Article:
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The end from the beginning

By Josef Omorotionmwan
HOW many people saw the German war monger who was trapped, fighting in one of those thick forests in Japan during the Second World War, which ended in 1945?

It was around 1984 that the man staggered out of the forest, claiming he did not know that the war had since ended. Only God knows how many innocent Japanese souls the man dispatched to death during the 39-year overtime period.

We keep wondering about the level of PHCN’s participation in the one-day warning strike, which Nigerian workers embarked upon to drive home their point on the N18,000 per month minimum wage.

There may be no clear-cut answer to this: For some, all they have ever known is total darkness and PHCN could as well remain on strike ad infinitum. For yet another category, the light went off exactly at midnight on November 10 and that was how they knew that the strike had started.

Whereas the strike was supposed to have been called off at midnight of November 11, perhaps in the tradition of the German war monger, days after, PHCN has not known that the strike is over! PHCN provides another case of spitting into the mouth of a man who was already intent on vomiting.

All those patriotic to the Nigerian cause must continue to appreciate organised labour for their patience. Who else would accept the lousy excuse of the promise of an accelerated attention from the National Assembly for calling off a reasonable strike, which in a few hours had virtually brought the leadership of this country to its knees?

What is accelerated attention? Are all measures that get to the National Assembly not deserving of accelerated attention? From the lessons of history, which attention can be accelerated at the National Assembly when it does not touch on the welfare of the legislators?

Or, are we talking of the type of accelerated attention, which they promised on the Freedom of Information Bill at presentation and after three National Assemblies – 12 years down the alley – the Bill is still cooling off in the deep freezer? Our President says he will get the measure through the National Assembly in three months?

How does he intend to do that? How much control does he have over Bills presented to the National Assembly? In fact, if he is as sure as he sounds, it only means that the two branches of government have been working in perfect collusion against the people.

In any case, how much acceleration has the plight of workers ever received in this country? We are reminded that the last attempt to look at the minimum wage issue was during the Shagari years when we had the National Minimum Wage Act, 1981, which culminated to the approval of a national minimum wage of N125 per annum.

This is the pot-hole we have been sand-filling since then. The Justice Belgore Committee was inaugurated on July 14, 2009. For one whole year, the Committee went on frolics and finally submitted its report on July 14, 2010. This was perhaps our perfect idea of an accelerated attention! The Committee recommended a minimum wage of N18,000 per month.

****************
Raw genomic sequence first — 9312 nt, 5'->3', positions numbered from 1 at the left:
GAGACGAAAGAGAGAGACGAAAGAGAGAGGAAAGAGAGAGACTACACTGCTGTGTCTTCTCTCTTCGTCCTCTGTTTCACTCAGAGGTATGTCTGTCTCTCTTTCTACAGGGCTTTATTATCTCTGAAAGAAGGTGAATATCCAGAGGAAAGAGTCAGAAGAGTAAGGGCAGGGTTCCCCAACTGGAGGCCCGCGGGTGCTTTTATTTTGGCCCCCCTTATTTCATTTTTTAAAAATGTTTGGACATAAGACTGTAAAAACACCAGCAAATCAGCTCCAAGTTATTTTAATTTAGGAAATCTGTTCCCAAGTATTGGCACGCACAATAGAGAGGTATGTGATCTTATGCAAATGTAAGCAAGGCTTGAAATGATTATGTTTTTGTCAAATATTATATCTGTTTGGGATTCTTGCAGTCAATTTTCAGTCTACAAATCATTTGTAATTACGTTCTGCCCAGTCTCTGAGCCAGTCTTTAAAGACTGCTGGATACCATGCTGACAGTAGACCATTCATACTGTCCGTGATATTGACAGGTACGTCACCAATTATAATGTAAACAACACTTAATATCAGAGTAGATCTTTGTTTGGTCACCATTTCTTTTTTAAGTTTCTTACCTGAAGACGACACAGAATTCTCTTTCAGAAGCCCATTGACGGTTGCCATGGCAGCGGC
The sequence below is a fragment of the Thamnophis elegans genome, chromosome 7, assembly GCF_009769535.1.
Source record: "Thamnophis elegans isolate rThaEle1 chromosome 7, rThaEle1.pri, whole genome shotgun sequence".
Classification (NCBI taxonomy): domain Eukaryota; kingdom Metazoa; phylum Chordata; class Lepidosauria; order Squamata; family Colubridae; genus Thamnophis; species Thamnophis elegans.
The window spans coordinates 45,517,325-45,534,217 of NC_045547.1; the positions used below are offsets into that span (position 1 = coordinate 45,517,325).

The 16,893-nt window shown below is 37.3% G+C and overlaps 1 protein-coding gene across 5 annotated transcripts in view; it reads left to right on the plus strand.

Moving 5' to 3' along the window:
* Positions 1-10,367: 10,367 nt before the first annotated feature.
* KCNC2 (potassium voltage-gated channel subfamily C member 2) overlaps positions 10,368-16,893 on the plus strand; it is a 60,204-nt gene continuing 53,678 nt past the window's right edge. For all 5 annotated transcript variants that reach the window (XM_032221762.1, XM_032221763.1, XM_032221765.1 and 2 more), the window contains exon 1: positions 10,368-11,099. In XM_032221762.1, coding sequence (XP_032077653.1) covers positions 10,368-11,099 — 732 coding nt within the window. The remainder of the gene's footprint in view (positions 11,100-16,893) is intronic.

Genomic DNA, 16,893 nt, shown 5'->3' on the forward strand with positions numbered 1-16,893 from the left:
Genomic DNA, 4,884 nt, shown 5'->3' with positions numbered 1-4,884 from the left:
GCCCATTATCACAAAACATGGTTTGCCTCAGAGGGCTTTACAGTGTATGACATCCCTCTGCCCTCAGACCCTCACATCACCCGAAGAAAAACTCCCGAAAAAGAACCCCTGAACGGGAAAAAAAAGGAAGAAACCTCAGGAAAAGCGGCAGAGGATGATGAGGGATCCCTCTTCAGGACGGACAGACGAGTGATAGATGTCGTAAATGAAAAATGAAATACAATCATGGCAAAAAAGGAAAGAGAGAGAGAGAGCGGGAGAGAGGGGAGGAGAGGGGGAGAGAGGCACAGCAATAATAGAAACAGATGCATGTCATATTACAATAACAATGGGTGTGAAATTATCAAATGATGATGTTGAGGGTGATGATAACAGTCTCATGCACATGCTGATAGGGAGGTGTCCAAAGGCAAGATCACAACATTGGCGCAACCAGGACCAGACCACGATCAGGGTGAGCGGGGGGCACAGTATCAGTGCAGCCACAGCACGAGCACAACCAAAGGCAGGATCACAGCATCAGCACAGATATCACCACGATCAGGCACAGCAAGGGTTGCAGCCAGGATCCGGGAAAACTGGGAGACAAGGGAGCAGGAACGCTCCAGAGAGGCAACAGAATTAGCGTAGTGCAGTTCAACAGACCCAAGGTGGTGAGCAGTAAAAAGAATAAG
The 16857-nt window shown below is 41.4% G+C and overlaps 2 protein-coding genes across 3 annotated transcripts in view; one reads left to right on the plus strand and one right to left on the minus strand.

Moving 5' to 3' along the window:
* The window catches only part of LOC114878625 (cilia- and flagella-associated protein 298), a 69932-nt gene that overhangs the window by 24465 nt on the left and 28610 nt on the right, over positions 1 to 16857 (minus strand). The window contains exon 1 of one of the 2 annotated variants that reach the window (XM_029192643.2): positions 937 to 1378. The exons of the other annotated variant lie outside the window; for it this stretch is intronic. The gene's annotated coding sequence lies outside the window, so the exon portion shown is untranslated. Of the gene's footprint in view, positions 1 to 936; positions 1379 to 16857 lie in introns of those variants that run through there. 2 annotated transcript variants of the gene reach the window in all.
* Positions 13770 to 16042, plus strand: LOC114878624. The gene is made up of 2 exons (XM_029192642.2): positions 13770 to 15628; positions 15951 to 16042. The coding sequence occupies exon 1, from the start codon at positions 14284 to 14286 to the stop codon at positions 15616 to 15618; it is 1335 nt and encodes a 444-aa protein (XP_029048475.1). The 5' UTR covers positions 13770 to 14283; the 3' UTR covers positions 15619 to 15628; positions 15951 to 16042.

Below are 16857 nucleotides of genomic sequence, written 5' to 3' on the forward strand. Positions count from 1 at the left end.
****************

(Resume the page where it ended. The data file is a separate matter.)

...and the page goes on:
As if we must always wait for Nigerian workers to go on strike before granting them their legitimate entitlement, the Belgore Report was put under lock and key until November 10, 2010 when the bubble had to burst. Four months behind schedule, we are now starting from the beginning.

The next stages – legislation and implementation – will be as intriguing as they will be crucial. We can almost see the end from the beginning. For the National Assembly, it will be a defining moment. We see the N18,000 being approved as soon as it hits the floors of both chambers.

The National Assembly lacks the moral courage to do otherwise. It will be interesting to see how they will tell the workers that N18,000 is too high, particularly in the face of the millions that individual legislators haul away as bogus salaries, quarterly allocations, constituency and lunch allowances, the veritable slush funds provided by the so-called constituency projects, free accommodation, free passage, and their heavy baggage of sycophantic political aides.

Which ever way the National Assembly goes, there are challenges ahead. If they fail to approve the recommended sum, they will be in trouble, particularly now that the workers are conscious of the fact that strike is a potent instrument in their hands.

If they approve, there will be the greater trouble of implementation, particularly against the backdrop that up till now, many states have not been able to implement the N7,500 per month requirement. By the time sporadic strikes break out in every direction, a remedy must be sought.

One thing is clear, though: The minimum wage issue cannot be treated in isolation from the Revenue Allocation formula. These are inseparable twins. Both are long overdue for critical review.

The National Assembly cannot continue to run away from a situation in which the Federal Government has so much to eat, to waste, to steal and to throw around while the state and local governments that really need the money are starving.

Again, when are the state and local governments going to shine their eyes on the management of the Federation Account? ‘Big Brother’ may be moonlighting there. Watch out! And shine your eyes well, well for, therein lies some flicker of hope.


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